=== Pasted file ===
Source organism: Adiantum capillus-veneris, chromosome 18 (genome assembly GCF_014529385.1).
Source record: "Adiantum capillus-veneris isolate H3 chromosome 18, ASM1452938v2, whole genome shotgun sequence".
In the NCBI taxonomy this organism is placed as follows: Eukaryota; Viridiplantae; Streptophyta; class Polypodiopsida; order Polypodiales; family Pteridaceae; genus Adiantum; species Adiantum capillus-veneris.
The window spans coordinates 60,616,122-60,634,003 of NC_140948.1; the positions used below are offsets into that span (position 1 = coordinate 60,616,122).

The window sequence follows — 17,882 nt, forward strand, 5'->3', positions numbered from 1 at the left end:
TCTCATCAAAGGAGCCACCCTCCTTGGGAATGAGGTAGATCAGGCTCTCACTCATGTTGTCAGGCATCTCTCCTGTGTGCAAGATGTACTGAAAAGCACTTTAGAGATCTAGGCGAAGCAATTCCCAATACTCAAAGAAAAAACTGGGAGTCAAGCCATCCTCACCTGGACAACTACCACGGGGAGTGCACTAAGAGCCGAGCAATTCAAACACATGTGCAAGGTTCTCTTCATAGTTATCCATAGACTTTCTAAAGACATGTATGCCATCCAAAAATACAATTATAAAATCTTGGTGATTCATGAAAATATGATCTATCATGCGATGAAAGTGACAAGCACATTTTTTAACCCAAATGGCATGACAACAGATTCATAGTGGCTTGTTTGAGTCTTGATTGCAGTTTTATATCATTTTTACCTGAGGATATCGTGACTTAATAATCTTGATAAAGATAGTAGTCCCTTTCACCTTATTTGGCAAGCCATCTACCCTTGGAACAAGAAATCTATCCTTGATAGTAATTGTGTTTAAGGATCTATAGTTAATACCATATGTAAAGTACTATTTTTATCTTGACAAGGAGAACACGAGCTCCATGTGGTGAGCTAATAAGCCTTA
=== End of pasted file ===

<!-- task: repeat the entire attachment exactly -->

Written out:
Source organism: Adiantum capillus-veneris, chromosome 18 (genome assembly GCF_014529385.1).
Source record: "Adiantum capillus-veneris isolate H3 chromosome 18, ASM1452938v2, whole genome shotgun sequence".
In the NCBI taxonomy this organism is placed as follows: Eukaryota; Viridiplantae; Streptophyta; class Polypodiopsida; order Polypodiales; family Pteridaceae; genus Adiantum; species Adiantum capillus-veneris.
The window spans coordinates 60,616,122-60,634,003 of NC_140948.1; the positions used below are offsets into that span (position 1 = coordinate 60,616,122).

The window sequence follows — 17,882 nt, forward strand, 5'->3', positions numbered from 1 at the left end:
TCTCATCAAAGGAGCCACCCTCCTTGGGAATGAGGTAGATCAGGCTCTCACTCATGTTGTCAGGCATCTCTCCTGTGTGCAAGATGTACTGAAAAGCACTTTAGAGATCTAGGCGAAGCAATTCCCAATACTCAAAGAAAAAACTGGGAGTCAAGCCATCCTCACCTGGACAACTACCACGGGGAGTGCACTAAGAGCCGAGCAATTCAAACACATGTGCAAGGTTCTCTTCATAGTTATCCATAGACTTTCTAAAGACATGTATGCCATCCAAAAATACAATTATAAAATCTTGGTGATTCATGAAAATATGATCTATCATGCGATGAAAGTGACAAGCACATTTTTTAACCCAAATGGCATGACAACAGATTCATAGTGGCTTGTTTGAGTCTTGATTGCAGTTTTATATCATTTTTACCTGAGGATATCGTGACTTAATAATCTTGATAAAGATAGTAGTCCCTTTCACCTTATTTGGCAAGCCATCTACCCTTGGAACAAGAAATCTATCCTTGATAGTAATTGTGTTTAAGGATCTATAGTTAATACCATATGTAAAGTACTATTTTTATCTTGACAAGGAGAACACGAGCTCCATGTGGTGAGCTAATAAGCCTTA